On Monday evening, Boston innovators gathered at PayPal Media Network’s offices in Downtown Boston, hopeful to hear growth hacks from a few folks who had successfully navigated scale before.
The meetup in question was Growth Lessons from Silicon Valley to Boston and featured three speakers representing both Bays: Adam Nash, CEO of Californian online financial management company Wealthfront and former executive at LinkedIn, eBay, Apple and Greylock Ventures; Zorian Rotenberg, VP of sales and marketing for Boston B2B firm InsightSquared; and Jeff Steeves, former VP of marketing at local e-commerce giant Wayfair.com.
Though the event was sponsored by West Coast-based startup Wealthfront, Nash is no stranger to the Boston area. Playfully dubbed “The World’s Most Interesting Man” by NextView Ventures‘ Rob Go, Nash got his start in Cambridge while attending Harvard Business School (Fun fact: he and PayPal Media Network’s David Chang were classmates), and hasn’t been shy poking fun at his old snowy stomping grounds over social media:
Cambridge, MA: I seem to have arrived during a local annual ritual: they chill the air & place snow on the ground. They call it “Winter.”
— Adam Nash (@adamnash) February 23, 2014
We rounded up a few of the many lessons learned from Nash, Rotenberg and Steeves last night, and are prepared to share with you:
‘Growth is not hard. It’s a really amazing fact.’
“… but there’s a catch. Creating the environment for growth – the culture for growth – is really f*cking hard,” shared Steeves. Constructing the right team and inspiring the right company culture is key to enabling growth. Fortunately, growth can be boiled down into a three-part recipe, according to soon-to-IPO Wayfair’s former head marketer. And here it is: Using analytics and data to drive decisions, make sure your team is full of “excellent collaborators” and keep the “desire and thirst for risk” alive in the company.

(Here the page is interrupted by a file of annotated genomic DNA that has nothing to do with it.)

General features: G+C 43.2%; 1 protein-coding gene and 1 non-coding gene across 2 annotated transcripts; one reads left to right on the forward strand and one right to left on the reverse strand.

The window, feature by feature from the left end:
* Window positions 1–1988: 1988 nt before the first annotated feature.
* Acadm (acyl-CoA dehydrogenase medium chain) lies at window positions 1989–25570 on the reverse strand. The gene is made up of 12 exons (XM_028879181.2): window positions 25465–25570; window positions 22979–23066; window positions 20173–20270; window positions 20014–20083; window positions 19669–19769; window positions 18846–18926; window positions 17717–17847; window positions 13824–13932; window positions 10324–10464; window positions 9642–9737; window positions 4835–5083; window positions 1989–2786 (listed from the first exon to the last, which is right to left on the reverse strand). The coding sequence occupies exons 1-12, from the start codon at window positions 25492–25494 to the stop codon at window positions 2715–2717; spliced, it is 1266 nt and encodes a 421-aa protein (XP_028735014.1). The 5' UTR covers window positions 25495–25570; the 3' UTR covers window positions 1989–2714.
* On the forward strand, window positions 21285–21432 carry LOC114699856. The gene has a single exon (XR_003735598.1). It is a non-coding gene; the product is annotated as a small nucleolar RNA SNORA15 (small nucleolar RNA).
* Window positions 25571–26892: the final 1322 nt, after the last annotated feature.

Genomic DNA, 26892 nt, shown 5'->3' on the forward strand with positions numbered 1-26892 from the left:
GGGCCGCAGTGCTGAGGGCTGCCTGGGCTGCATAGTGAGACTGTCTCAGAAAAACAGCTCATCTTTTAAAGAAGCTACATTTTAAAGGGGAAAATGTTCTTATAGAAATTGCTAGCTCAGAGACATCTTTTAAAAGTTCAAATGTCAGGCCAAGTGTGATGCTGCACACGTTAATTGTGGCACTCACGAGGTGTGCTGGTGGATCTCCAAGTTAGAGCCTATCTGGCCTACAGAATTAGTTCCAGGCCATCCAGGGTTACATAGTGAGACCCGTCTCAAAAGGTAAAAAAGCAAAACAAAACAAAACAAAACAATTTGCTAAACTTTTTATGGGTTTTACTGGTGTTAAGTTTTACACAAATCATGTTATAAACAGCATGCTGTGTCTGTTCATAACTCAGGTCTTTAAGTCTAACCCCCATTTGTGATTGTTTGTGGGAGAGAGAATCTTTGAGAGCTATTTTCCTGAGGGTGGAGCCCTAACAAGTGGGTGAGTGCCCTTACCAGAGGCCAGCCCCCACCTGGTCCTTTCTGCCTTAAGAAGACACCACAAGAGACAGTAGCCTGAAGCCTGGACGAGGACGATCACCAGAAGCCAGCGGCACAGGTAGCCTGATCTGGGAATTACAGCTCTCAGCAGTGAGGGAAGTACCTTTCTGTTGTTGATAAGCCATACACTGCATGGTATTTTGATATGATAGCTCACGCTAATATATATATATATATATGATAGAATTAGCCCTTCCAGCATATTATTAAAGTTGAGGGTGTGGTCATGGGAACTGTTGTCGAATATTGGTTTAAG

‘Don’t be a vitamin. Be a Tylenol for the headache.’
Basically, explained Rotenberg, “Your product should be a must-have, need-to-have.” This essential nature of a product or service is a common denominator for successful companies. “You need to have a sales pitch that makes it necessary … it makes things a lot easier to sell when you are selling a real pain point,” added the B2B sales expert.”Go after Goliath,” Rotenberg added, urging the crowd to pick companies in their industry that had already paved the way and created the need in the market, “then go after them.”
‘What’s the experience like for non-users?’
Rather than keep a unflinching focus on user experience, shift attention toward those that have yet to adopt your product or service, explained Nash. “Go home and think about what your experience is like for people who aren’t already users of your product,” challenged the Californian chief executive. “Create an on-boarding process, a new user experience … bring them in the door and not only make them happy customers, but repeat customers.”
‘Cycle time is more important than branching factor.’
“If you get a new customer today, what’s the likelihood that the new customer will bring a friend on to the platform this week?” asked Nash before pointing out the question’s two parts. “Branching factor” refers to the number of people a user will successfully induct onto the platform or introduce to the product. “Cycle time” refers to how long it takes for a user to bring on those new people after engaging with the platform or product. Nash noted that, despite popular belief, the latter factor carries more weight. “How long a customer takes to bring in friends, incrementally, is more important than how many they bring in.”